2016 | 228pp | £9.99
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Although I enjoyed reading the forensic chemistry chapters in Forensic science: a beginner’s guide, which involve illicit drugs, fires, explosions, fibres, paints, glass and soil, it was the forensic biology chapters that most interested me. Such biological evidence features heavily in TV crime dramas these days, often encountered as tactfully covered dead bodies on mortuary slabs. However, these programmes rarely explain the science behind the evidence, something Jay Siegel seeks to remedy in this fact-packed monograph.
Among the chapters detailing cutting-edge forensic science, Siegel also deals with the more traditional crime-solving aids: fingerprints, bullet ridges, handwriting and hair. I was somewhat surprised to read that hair is no longer considered to be a safe guide for identifying a person. Equally unexpectedly, I learned that the vapour given off by hot Super Glue (ethyl cyanoacrylate) is the best way to develop fingerprints and make them more or less permanent.
A forensic scientist’s skills can be quite impressive. One example Siegel mentions is the reconstruction of a petrol bomb and detecting a fingerprint on it. If you thought an exploding bottle could never provide forensic information about the person who threw it, then think again.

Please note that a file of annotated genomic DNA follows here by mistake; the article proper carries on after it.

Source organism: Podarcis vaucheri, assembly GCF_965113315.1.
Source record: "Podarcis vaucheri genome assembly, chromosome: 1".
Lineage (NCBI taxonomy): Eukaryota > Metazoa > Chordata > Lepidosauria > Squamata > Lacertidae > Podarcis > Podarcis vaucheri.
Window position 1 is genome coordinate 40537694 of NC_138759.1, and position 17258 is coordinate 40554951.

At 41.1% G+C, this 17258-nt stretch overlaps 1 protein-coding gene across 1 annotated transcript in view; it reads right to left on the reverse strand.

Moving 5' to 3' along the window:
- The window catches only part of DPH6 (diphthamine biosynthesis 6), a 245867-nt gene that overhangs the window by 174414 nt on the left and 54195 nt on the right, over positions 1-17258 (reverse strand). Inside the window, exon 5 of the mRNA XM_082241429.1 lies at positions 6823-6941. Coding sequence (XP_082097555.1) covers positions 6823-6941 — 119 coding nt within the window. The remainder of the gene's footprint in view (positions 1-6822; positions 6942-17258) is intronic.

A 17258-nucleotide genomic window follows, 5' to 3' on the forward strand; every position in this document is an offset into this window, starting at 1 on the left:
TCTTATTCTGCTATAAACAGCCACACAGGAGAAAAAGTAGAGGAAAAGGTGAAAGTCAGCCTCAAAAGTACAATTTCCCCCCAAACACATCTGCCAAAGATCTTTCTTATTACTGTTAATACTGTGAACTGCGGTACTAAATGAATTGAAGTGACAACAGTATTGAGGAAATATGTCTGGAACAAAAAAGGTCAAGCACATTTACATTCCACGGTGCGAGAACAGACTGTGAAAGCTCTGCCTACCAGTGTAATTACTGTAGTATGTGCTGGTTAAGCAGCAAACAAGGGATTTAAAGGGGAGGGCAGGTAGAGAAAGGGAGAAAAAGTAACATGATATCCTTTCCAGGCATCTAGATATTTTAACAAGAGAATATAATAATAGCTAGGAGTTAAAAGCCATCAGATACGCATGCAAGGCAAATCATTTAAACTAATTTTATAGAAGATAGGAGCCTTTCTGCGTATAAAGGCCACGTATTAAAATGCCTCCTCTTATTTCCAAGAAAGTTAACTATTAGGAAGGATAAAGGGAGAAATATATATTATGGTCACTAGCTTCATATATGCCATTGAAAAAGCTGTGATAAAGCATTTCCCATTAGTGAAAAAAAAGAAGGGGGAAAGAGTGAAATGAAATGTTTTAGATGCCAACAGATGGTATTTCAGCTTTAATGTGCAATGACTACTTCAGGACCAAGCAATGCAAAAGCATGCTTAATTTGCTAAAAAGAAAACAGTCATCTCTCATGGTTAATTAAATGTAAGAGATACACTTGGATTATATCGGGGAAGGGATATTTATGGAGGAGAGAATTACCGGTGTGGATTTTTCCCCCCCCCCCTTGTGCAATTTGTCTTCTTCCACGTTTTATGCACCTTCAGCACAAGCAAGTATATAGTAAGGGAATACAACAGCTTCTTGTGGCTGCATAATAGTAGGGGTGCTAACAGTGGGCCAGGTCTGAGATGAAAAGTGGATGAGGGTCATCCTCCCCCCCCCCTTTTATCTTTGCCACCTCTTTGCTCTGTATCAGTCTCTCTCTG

Forensic science ends with a chapter on ethics, pointing out how difficult it is to approach forensic evidence and be free of preconceptions about what you expect to find. Indeed, there have been forensic chemists who were criminally-inclined themselves, in that they falsified their findings, thereby leading to miscarriages of justice. On the other hand, there are some who have solved cold cases through their superb skills.
I was somewhat surprised that Siegel, a US citizen, often refers to forensic detection in the UK. It would appear this country was a leading source of research in this area until the government closed the Forensic Science Service laboratories in 2012 and allowed private companies to do the work. Wisely, the US government has continued with its national laboratory programme. Thankfully, we still have the UK national DNA database, which contains more than two million profiles. Siegel quotes examples of how this resource has played a key role in some cases.
With 300 courses on forensic science now on offer in the UK, we may return to the forefront of forensic science. Students joining such courses might be well advised to start with Siegel’s admirable and brief account of their subject.
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